Spoon: Lucifer On The Sofa (Matador Records)
LP | CD | DL
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Spoon swap the electronic influences of their previous album for a loose, direct immediacy that can only come from musicians hashing out songs in real time. Nils van der Linden reviews Lucifer On The Sofa.
The opening 20 seconds of Spoon’s tenth album tell you all you need to know. In-studio banter and the sound of instruments being tuned are universal shorthand for “this music was recorded by people playing in a room together”. And that’s exactly the spirit that the instantly compelling Lucifer On The Sofa embraces.
The electronic textures, the atmospheric nuances, and hazy Dave Fridman production of 2017’s Hot Thoughts are ripped to shreds, replaced by a loose, direct immediacy that can only come from musicians hashing out songs in real time. Instead of carefully crafted perfection, Spoon have now captured the excitement and urgency of live performance on record.
Some of that has to do with the change in producer; Mark Rankin has worked with Queens Of The Stone Age, Iggy Pop — and Adele. Some of that has to do with a change in location. Lucifer On The Sofa is the first album the five-piece have recorded in Austin in over a decade and goes out of its way to capture the vibrancy of their hometown.
Swaggering boogie groover The Hardest Cut, for example, is the first song Britt Daniel wrote after moving back and features what the frontman calls a “Texas riff”. It’s the kind of swampy highway anthem ZZ Top may have written before they discovered MTV, but, like all ten songs here, there’s nothing derivative about it. Even the slinky cover version of Smog’s Held that opens the album is so reimagined and re-energised that it sounds like a Spoon original.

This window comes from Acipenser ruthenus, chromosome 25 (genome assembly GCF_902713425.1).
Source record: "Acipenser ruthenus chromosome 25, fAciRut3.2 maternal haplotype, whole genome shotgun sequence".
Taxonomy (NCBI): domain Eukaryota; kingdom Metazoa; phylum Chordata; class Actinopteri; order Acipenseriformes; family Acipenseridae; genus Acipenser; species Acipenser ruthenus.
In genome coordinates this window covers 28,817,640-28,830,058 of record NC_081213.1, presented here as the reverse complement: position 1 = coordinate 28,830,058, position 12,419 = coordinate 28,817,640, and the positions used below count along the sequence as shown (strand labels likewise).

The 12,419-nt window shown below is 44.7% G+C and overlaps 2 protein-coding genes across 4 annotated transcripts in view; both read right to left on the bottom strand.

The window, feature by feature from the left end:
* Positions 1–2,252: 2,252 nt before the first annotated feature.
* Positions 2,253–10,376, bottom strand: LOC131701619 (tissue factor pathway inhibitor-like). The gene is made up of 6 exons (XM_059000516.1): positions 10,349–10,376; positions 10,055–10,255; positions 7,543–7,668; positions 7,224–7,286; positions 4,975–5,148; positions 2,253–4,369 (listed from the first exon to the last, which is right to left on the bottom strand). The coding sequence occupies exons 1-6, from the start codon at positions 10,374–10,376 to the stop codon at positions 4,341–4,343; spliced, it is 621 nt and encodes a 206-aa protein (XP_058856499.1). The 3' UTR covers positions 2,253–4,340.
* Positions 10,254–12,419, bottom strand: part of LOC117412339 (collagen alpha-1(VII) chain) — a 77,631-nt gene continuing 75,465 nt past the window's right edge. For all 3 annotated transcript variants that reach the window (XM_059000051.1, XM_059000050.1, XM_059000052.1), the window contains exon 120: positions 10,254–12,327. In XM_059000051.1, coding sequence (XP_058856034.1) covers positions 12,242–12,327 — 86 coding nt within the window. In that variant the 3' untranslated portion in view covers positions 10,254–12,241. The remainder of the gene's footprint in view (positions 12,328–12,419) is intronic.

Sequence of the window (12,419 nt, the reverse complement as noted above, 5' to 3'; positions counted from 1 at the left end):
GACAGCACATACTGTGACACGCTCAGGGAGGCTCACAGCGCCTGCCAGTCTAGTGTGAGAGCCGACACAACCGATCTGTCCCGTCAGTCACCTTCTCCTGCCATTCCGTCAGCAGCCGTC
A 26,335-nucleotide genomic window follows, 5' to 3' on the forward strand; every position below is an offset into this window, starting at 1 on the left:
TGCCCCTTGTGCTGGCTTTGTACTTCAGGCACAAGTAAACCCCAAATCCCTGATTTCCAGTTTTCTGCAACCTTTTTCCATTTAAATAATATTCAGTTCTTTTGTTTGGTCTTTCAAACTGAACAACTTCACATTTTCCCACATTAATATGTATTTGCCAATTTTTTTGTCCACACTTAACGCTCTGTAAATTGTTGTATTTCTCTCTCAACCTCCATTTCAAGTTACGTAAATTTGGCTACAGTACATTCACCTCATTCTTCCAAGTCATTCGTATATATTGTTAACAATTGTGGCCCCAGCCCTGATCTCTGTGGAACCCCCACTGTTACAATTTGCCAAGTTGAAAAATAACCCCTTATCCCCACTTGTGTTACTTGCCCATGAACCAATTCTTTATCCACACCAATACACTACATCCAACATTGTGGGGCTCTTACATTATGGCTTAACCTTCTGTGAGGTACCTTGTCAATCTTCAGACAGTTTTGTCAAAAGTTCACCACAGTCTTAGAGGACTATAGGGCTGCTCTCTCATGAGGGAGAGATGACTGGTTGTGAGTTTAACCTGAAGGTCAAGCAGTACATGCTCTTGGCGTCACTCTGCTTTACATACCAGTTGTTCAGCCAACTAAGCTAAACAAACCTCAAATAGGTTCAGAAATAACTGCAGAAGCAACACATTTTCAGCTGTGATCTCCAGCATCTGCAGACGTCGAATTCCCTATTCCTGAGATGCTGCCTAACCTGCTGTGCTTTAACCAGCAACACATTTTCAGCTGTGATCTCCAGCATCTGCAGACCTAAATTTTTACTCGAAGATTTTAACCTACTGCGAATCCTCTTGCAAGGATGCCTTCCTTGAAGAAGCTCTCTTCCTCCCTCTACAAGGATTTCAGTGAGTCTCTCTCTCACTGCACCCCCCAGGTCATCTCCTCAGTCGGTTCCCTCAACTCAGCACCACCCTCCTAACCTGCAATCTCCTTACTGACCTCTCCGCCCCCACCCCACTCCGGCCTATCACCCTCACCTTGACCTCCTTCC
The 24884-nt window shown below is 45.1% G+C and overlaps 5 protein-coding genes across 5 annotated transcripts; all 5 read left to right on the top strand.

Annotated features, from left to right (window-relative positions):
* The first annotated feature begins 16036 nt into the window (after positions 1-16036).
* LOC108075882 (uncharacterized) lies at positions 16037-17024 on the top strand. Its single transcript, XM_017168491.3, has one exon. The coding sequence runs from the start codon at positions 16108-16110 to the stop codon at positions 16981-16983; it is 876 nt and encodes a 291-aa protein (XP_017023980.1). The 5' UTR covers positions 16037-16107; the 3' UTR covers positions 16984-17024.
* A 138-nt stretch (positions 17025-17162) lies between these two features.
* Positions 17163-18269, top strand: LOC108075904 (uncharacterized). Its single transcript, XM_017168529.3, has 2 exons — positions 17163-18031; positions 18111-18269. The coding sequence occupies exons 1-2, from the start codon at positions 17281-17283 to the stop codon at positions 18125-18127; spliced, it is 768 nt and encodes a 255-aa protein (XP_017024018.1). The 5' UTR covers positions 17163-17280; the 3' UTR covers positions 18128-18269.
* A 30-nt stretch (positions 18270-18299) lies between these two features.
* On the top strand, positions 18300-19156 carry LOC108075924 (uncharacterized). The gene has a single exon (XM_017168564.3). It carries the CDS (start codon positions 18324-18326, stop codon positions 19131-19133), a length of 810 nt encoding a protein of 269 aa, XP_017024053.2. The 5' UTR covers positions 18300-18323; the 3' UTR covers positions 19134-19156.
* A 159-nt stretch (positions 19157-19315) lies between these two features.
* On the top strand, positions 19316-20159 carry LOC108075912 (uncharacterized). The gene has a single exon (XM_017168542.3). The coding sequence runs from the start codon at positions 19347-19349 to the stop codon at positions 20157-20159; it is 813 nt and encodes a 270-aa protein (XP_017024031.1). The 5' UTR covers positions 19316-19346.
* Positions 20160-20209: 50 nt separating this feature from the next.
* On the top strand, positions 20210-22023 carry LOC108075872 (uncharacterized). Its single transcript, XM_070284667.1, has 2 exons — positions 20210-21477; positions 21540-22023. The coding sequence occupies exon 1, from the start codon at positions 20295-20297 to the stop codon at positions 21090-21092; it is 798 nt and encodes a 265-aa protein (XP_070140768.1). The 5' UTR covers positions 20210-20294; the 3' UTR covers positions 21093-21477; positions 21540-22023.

Elsewhere, a swinging The Devil & Mister Jones adds a hint of soul with its organ swells, piano fills, and brass stabs. The subtly psychedelic Satellite suggests ’70s glam, once again fully assimilated, while On The Radio (scuzzy guitars, bouncing post-punk bassline) takes things in the direction of the garage.
Wild pairs Daniel’s keening vocal with urgently jangling guitars and a steadfast beat pulled straight from the stage of a dive bar. My Babe reaches a similar cigarette-butts-and-spilled-beer destination after growing steadily from intimate piano and acoustic guitar ballad terrain that the woozy but wonderful Astral Jacket never leaves.
The title track, and only song featuring Fridman’s input, is equally spacey but benefits from an hypnotic drumbeat bathed in mellotron, saxophone, and backing vocals straight out of a smoky jazz club.
And then it’s all over. Clocking in at 38 minutes, Lucifer On The Sofa fully embodies the adage of less is more. After all, as Daniel says: “It’s the sound of classic rock as written by a guy who never did get Eric Clapton.”